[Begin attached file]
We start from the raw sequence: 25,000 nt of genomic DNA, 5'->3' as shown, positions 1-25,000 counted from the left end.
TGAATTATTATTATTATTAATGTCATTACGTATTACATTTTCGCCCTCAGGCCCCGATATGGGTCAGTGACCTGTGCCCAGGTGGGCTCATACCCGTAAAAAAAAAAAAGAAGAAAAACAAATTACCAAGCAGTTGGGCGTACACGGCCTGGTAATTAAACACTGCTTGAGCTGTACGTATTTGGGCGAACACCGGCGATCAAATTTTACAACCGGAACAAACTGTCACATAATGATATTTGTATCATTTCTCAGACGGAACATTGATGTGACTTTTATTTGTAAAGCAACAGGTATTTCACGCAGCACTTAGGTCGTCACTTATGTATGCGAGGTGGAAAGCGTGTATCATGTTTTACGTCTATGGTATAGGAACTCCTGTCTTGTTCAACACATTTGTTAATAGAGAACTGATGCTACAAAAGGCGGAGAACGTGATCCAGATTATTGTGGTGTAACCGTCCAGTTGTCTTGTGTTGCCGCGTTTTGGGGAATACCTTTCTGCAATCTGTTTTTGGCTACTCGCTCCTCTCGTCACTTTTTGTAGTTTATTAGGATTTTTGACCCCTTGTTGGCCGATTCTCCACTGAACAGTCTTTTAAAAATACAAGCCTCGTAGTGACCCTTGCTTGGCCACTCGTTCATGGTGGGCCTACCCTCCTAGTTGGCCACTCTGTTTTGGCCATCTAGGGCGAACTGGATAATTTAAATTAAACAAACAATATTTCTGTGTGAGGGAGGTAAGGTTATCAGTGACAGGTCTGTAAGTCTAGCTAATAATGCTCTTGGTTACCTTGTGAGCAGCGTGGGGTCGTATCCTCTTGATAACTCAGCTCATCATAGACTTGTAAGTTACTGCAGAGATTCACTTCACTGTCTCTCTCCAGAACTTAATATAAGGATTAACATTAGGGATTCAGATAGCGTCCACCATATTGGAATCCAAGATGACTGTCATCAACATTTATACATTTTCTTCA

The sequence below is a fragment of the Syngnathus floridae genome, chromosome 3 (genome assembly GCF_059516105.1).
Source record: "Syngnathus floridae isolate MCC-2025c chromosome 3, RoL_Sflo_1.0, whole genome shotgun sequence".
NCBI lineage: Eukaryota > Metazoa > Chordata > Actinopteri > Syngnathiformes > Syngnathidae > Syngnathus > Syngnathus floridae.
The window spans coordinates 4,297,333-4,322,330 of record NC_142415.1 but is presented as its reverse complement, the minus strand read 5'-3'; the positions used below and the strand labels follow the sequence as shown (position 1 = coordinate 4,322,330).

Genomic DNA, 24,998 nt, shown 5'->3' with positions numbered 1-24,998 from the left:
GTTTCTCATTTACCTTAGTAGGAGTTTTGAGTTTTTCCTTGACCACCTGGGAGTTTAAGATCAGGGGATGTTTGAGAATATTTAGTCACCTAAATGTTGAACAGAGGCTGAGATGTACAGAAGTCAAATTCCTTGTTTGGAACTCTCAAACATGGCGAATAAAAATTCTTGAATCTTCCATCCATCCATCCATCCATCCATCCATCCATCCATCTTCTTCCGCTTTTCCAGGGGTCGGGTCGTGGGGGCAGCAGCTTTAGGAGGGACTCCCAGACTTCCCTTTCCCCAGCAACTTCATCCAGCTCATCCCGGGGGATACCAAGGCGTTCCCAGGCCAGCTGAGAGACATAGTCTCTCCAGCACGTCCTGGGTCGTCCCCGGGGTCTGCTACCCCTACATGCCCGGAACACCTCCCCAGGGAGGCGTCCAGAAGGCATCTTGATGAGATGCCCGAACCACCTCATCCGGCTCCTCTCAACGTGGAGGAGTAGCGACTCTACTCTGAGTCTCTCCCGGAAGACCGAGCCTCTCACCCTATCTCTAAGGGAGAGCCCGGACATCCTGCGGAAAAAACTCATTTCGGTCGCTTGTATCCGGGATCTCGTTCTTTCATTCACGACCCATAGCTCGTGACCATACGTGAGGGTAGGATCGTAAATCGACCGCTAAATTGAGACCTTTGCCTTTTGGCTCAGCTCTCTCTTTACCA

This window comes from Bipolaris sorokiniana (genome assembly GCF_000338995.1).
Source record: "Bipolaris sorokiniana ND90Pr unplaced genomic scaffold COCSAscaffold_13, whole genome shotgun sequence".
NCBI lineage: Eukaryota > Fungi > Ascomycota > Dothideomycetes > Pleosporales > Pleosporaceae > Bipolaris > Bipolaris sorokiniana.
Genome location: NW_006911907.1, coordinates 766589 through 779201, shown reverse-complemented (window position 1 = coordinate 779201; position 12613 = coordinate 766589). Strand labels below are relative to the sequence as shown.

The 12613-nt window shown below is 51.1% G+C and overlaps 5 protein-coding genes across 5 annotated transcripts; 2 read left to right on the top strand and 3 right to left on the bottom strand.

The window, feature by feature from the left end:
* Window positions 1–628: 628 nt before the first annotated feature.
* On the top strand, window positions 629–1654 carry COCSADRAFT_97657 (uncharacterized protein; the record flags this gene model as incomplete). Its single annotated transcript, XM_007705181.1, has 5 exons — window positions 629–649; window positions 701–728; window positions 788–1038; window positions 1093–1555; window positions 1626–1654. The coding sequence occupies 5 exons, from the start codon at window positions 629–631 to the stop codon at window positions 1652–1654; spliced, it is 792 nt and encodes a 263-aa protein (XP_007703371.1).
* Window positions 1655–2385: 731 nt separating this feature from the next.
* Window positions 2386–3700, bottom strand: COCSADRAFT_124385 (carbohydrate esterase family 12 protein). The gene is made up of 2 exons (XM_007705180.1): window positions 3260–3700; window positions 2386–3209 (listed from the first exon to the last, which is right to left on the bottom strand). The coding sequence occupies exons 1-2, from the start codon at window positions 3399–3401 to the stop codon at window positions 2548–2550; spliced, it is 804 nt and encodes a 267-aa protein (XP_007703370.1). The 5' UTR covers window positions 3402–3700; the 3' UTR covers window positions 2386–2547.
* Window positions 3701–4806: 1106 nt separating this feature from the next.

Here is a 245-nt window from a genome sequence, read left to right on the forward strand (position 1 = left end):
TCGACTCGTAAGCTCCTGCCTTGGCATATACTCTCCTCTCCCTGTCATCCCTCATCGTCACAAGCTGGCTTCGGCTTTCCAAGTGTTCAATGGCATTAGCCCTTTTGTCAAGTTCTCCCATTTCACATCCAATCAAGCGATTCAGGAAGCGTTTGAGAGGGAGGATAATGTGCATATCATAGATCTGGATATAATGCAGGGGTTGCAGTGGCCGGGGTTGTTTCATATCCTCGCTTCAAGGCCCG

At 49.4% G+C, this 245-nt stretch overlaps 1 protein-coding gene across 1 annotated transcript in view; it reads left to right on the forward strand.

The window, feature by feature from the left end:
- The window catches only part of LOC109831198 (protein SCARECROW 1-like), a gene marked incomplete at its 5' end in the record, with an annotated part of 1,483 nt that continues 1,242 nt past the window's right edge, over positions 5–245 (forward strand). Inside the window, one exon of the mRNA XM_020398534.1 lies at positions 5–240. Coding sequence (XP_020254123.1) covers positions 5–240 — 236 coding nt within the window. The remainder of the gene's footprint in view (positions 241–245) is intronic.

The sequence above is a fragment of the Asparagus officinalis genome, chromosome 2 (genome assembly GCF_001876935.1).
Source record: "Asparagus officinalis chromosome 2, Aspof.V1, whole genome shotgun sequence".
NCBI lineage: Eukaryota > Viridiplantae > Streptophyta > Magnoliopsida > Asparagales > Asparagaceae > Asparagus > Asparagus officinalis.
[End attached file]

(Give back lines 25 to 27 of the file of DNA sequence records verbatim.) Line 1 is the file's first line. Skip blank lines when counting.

The sequence above is a fragment of the Asparagus officinalis genome, chromosome 2 (genome assembly GCF_001876935.1).
Source record: "Asparagus officinalis chromosome 2, Aspof.V1, whole genome shotgun sequence".
NCBI lineage: Eukaryota > Viridiplantae > Streptophyta > Magnoliopsida > Asparagales > Asparagaceae > Asparagus > Asparagus officinalis.